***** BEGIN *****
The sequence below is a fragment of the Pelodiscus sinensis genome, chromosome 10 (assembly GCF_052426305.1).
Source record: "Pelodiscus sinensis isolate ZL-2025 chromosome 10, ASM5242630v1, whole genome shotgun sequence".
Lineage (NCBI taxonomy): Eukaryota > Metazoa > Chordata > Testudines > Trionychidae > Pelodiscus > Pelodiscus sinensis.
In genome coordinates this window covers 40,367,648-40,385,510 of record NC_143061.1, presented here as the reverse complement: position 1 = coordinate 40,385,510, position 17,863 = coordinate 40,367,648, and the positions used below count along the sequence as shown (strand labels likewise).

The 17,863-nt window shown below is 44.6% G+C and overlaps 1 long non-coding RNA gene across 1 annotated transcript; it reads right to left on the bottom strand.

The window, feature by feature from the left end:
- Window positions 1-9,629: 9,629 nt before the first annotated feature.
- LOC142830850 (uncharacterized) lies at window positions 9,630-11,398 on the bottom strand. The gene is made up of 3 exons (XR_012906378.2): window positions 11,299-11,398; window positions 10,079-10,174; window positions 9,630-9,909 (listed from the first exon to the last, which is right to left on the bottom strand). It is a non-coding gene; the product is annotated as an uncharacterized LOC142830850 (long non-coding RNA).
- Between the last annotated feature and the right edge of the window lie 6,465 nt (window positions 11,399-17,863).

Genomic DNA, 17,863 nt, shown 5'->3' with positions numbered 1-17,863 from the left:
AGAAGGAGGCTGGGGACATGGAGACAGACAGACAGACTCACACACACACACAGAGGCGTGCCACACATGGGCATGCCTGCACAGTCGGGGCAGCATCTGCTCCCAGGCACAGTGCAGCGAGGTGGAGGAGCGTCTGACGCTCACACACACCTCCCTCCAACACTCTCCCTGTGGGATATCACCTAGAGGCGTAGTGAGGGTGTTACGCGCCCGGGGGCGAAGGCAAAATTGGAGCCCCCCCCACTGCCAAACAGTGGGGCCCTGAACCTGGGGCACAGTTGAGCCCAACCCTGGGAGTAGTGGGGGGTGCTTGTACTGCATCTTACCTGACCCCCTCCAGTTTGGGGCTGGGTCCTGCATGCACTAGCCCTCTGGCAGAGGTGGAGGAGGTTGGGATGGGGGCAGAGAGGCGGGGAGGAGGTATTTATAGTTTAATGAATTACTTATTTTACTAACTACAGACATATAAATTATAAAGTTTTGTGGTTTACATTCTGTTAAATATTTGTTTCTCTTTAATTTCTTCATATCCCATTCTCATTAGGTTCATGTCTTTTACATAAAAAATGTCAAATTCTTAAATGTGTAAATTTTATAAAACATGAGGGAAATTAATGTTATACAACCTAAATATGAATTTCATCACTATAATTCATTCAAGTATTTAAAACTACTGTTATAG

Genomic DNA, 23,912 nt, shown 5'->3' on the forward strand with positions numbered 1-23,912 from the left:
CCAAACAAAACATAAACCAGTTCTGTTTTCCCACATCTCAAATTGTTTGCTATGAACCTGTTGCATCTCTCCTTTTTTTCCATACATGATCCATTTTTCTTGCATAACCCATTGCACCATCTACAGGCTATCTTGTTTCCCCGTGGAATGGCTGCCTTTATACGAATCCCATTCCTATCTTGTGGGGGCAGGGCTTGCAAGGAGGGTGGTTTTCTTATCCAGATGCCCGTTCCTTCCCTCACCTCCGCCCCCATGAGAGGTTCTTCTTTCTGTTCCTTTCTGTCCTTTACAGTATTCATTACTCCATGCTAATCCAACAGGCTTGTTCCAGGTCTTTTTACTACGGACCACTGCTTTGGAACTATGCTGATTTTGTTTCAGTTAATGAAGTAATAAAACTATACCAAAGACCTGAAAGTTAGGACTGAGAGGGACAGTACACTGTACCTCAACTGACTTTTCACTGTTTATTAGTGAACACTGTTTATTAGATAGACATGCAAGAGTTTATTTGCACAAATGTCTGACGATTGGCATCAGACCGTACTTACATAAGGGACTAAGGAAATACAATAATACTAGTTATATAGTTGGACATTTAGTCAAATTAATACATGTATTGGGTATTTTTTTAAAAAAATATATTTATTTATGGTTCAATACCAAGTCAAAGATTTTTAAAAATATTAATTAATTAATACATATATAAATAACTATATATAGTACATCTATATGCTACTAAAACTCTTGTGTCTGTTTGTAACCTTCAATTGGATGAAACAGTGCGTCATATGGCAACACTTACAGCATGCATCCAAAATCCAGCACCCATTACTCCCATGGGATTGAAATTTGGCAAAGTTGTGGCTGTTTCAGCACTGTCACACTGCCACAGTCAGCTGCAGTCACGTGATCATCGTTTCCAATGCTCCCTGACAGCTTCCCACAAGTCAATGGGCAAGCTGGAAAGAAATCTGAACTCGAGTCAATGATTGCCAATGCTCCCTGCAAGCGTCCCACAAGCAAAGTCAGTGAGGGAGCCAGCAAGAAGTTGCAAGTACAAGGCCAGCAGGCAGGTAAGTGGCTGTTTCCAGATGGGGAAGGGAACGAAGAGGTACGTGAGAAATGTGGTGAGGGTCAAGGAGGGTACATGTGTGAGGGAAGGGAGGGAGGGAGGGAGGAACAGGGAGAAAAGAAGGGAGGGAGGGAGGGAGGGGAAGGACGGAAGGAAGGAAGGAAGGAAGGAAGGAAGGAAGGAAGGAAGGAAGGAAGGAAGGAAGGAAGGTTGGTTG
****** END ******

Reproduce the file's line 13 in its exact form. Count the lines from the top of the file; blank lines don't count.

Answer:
CCAAACAAAACATAAACCAGTTCTGTTTTCCCACATCTCAAATTGTTTGCTATGAACCTGTTGCATCTCTCCTTTTTTTCCATACATGATCCATTTTTCTTGCATAACCCATTGCACCATCTACAGGCTATCTTGTTTCCCCGTGGAATGGCTGCCTTTATACGAATCCCATTCCTATCTTGTGGGGGCAGGGCTTGCAAGGAGGGTGGTTTTCTTATCCAGATGCCCGTTCCTTCCCTCACCTCCGCCCCCATGAGAGGTTCTTCTTTCTGTTCCTTTCTGTCCTTTACAGTATTCATTACTCCATGCTAATCCAACAGGCTTGTTCCAGGTCTTTTTACTACGGACCACTGCTTTGGAACTATGCTGATTTTGTTTCAGTTAATGAAGTAATAAAACTATACCAAAGACCTGAAAGTTAGGACTGAGAGGGACAGTACACTGTACCTCAACTGACTTTTCACTGTTTATTAGTGAACACTGTTTATTAGATAGACATGCAAGAGTTTATTTGCACAAATGTCTGACGATTGGCATCAGACCGTACTTACATAAGGGACTAAGGAAATACAATAATACTAGTTATATAGTTGGACATTTAGTCAAATTAATACATGTATTGGGTATTTTTTTAAAAAAATATATTTATTTATGGTTCAATACCAAGTCAAAGATTTTTAAAAATATTAATTAATTAATACATATATAAATAACTATATATAGTACATCTATATGCTACTAAAACTCTTGTGTCTGTTTGTAACCTTCAATTGGATGAAACAGTGCGTCATATGGCAACACTTACAGCATGCATCCAAAATCCAGCACCCATTACTCCCATGGGATTGAAATTTGGCAAAGTTGTGGCTGTTTCAGCACTGTCACACTGCCACAGTCAGCTGCAGTCACGTGATCATCGTTTCCAATGCTCCCTGACAGCTTCCCACAAGTCAATGGGCAAGCTGGAAAGAAATCTGAACTCGAGTCAATGATTGCCAATGCTCCCTGCAAGCGTCCCACAAGCAAAGTCAGTGAGGGAGCCAGCAAGAAGTTGCAAGTACAAGGCCAGCAGGCAGGTAAGTGGCTGTTTCCAGATGGGGAAGGGAACGAAGAGGTACGTGAGAAATGTGGTGAGGGTCAAGGAGGGTACATGTGTGAGGGAAGGGAGGGAGGGAGGGAGGAACAGGGAGAAAAGAAGGGAGGGAGGGAGGGAGGGGAAGGACGGAAGGAAGGAAGGAAGGAAGGAAGGAAGGAAGGAAGGAAGGAAGGAAGGAAGGAAGGAAGGTTGGTTG